The Little Ego That Could

“Don’t you want to do something great for God?” “Since God did so much for me I want to do something great for Him.” American evangelicals have often heard and perhaps said things such as these. Whether spurred on by ambition or by guilt they are a part of a narrative that we can no longer see for all the trees.

Stories are wonderful indicators of a cultural mindset. You will find very different values and perspectives if you look at stories from around the world and throughout history. Whether these are myths, novels, urban legends, or even historical accounts they will reflect the culture in which they were created. In America we find particularly endearing the stories of the underdog, the pathetic sports team, the failed entrepreneur, the little engine that could. We like to see hope and willpower overcome obstacles. We want the team to come back and win, the entrepreneur to strike it rich, the little engine that could make it up the hill. This sort of narrative feeds off the American culture and in turn drives that same culture.

The question for the American Christian is whether one is more American or more Christian. Has the Biblical narrative or the American narrative had more influence on the way one thinks? We find it easy to think that God has some grand course of action in plan for us. If we could only discover what his plan was we would certainly embark on a whirlwind of ministry, shaking the world for Christ. If your culture taught you that you were such a unique individual that the work of the Holy Spirit could not effectively go on without you or that your true calling is to rise to greatness please hear a different narrative.

Some in the Bible were called to do things of great moment. However the Bible does not tell the stories of great men but of a great God who chose and worked through them. The message of the Bible is not a call to rise to the challenge or to do what the world doesn’t think you capable of: the Bible calls you to die and be small.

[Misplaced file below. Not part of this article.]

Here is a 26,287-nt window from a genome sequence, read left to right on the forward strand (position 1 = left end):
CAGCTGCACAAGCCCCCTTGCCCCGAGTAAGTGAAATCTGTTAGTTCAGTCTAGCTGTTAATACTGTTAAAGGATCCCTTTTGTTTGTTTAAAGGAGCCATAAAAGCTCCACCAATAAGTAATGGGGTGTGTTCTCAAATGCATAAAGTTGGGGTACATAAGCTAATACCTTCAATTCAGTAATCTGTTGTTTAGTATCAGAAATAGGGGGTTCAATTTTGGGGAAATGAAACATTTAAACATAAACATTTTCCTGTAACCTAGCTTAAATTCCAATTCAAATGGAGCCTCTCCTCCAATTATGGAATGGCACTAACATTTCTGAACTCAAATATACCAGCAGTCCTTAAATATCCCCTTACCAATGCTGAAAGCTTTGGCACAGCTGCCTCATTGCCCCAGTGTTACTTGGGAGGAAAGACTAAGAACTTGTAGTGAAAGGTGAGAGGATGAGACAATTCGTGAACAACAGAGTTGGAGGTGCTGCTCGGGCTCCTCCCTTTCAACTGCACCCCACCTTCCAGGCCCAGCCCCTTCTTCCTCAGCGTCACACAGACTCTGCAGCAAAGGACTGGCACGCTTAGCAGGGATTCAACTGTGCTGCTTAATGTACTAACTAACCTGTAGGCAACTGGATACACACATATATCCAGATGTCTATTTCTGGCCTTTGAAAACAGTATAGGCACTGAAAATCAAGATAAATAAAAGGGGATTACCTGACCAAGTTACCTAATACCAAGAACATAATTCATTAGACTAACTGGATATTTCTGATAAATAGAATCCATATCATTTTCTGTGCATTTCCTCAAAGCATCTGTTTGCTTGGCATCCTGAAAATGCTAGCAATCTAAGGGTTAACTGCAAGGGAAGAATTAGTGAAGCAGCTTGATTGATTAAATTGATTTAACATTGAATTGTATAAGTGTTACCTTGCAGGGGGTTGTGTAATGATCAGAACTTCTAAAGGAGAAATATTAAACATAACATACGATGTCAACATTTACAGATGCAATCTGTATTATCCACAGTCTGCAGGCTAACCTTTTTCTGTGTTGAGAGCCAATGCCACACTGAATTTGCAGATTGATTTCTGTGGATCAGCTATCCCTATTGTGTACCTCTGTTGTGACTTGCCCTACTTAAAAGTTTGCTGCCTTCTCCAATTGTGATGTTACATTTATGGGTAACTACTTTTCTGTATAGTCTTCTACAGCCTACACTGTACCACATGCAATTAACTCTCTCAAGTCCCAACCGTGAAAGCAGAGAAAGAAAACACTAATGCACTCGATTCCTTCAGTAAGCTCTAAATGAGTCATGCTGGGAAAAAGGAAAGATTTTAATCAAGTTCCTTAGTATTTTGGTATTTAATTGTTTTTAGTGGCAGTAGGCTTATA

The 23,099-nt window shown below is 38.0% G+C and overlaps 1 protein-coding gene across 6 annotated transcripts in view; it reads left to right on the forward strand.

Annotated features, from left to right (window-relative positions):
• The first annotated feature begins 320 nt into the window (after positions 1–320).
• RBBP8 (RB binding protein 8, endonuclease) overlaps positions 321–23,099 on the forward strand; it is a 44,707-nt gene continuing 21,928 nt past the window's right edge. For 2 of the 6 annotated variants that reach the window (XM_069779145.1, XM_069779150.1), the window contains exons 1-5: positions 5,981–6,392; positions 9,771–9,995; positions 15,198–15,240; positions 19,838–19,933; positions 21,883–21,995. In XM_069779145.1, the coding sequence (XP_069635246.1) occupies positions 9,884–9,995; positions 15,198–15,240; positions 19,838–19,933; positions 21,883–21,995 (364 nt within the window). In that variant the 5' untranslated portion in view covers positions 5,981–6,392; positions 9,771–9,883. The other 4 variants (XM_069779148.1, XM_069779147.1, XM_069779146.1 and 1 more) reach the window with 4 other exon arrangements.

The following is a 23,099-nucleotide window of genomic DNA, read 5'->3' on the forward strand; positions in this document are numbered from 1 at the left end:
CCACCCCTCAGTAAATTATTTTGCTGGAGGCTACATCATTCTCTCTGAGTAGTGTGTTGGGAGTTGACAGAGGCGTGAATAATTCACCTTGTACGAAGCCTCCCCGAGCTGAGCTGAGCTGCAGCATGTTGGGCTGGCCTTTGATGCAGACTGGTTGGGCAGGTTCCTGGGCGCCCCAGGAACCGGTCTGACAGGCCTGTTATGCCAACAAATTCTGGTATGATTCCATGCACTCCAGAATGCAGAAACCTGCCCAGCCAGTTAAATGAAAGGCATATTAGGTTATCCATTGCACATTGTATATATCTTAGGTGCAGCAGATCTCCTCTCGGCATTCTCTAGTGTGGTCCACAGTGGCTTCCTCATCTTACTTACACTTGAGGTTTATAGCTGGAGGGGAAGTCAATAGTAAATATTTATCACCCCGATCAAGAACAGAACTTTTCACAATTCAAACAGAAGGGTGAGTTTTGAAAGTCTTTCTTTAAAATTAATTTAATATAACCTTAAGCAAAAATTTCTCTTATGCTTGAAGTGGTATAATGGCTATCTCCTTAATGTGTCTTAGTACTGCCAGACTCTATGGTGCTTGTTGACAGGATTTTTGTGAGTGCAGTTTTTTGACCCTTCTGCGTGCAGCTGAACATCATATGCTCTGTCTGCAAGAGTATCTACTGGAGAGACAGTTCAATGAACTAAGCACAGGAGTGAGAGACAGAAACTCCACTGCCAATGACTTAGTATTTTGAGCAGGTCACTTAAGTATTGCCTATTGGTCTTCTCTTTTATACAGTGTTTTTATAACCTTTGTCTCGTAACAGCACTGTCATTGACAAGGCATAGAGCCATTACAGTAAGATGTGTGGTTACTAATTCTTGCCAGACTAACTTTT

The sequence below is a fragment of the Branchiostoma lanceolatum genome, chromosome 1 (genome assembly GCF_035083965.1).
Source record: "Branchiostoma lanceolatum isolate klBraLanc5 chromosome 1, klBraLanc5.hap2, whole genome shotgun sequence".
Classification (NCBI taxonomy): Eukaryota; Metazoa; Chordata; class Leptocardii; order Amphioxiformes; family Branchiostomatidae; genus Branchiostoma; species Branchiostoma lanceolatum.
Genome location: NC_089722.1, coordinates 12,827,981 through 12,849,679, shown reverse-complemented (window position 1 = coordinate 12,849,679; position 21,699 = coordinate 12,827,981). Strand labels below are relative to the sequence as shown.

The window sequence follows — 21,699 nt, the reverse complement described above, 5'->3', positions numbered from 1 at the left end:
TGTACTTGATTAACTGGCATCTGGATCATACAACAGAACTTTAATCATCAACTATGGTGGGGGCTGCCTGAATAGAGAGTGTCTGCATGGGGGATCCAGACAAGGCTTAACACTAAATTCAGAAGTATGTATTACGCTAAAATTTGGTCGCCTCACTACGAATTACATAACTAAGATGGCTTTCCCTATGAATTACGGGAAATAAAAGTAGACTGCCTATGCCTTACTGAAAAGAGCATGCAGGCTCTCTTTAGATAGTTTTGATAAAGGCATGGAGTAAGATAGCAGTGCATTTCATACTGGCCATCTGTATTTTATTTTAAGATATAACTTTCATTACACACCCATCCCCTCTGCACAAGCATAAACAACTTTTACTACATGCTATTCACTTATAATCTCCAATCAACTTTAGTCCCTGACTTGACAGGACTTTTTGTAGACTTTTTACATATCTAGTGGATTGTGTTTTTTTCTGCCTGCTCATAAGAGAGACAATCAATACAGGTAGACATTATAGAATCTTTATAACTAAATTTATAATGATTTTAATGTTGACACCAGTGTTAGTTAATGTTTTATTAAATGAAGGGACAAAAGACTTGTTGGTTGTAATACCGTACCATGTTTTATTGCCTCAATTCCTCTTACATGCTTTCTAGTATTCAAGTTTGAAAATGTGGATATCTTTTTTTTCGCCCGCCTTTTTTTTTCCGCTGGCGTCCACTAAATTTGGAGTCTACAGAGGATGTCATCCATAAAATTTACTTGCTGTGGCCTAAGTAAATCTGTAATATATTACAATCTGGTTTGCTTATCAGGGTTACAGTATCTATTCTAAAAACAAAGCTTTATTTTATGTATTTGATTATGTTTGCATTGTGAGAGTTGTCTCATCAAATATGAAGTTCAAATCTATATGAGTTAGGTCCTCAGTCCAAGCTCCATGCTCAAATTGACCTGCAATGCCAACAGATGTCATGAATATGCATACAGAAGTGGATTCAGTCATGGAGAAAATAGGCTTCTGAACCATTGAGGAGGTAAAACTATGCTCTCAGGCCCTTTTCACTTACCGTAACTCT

Jesus told his hearers to follow Him by taking up their cross. He effectively said, “I go to be killed. Who will come with me?” Christianity is death.

Jesus’ disciples argued over which of them would be the greatest in the kingdom of God. He showed them that His was a kingdom the likes of which they had never conceived. He taught them that those who were the greatest would serve rather than be served. Jesus called John the Baptist the greatest of men and said that John was the threshold of prophetic history and yet John said of Jesus, “He must increase but I must decrease.”

When we think much of ourselves we will think much of our motives. We may tell ourselves that we are taking on some particular Christian endeavor out of our sheer love for people. But when in our pride we think ourselves magnanimous and then see magnanimity as reflective of how wonderful we are and our pride then blinds us from seeing our prideful motives we have a problem. Ask yourself if you are doing something for your glory or for God’s.

As Americans we are driven and goal-oriented. I don’t think there is anything wrong with this as long as the drive is from God and the goal from His word. But the goals we often set for ourselves are those things that we assume the Bible must say and yet the Bible continually surprises us.

The Bible does indeed call us to something great in that it is beyond our human nature. It calls us to humility, to quiet service one for another. It calls us to be at peace with and in submission to one another. When it calls for a driven pursuit it has in mind the pursuit of love, peace, righteousness, and spiritual gifts (II Timothy 2:22b; 1 Corinthians 14:1; Romans 14:19). When it speaks of desiring another person it does not intend that we absorb them into our pride but that we desire to give ourselves to them for their good (1 Thessalonians 2:8). The Christian community is indeed in need of growth and change. It certainly needs goals and a drive. But the goal should be to be a church of quiet servants who love one another. God does have dynamic things in store for the believer but nothing will ever be more dynamic than a community that has the true heart of Christ.

If your Christian goal is to be bigger, faster, louder, busier, and more awe-inspiring you are missing a narrative of Christlikeness. If you think of yourself as The Little Christian That Could you may not be the little Christian that should.


Author: Andrew Lacasse

I am a pastor in Southern California. My passion is to help both the convinced and the curious see Christ from an angle their mind can respect and their soul can accept.

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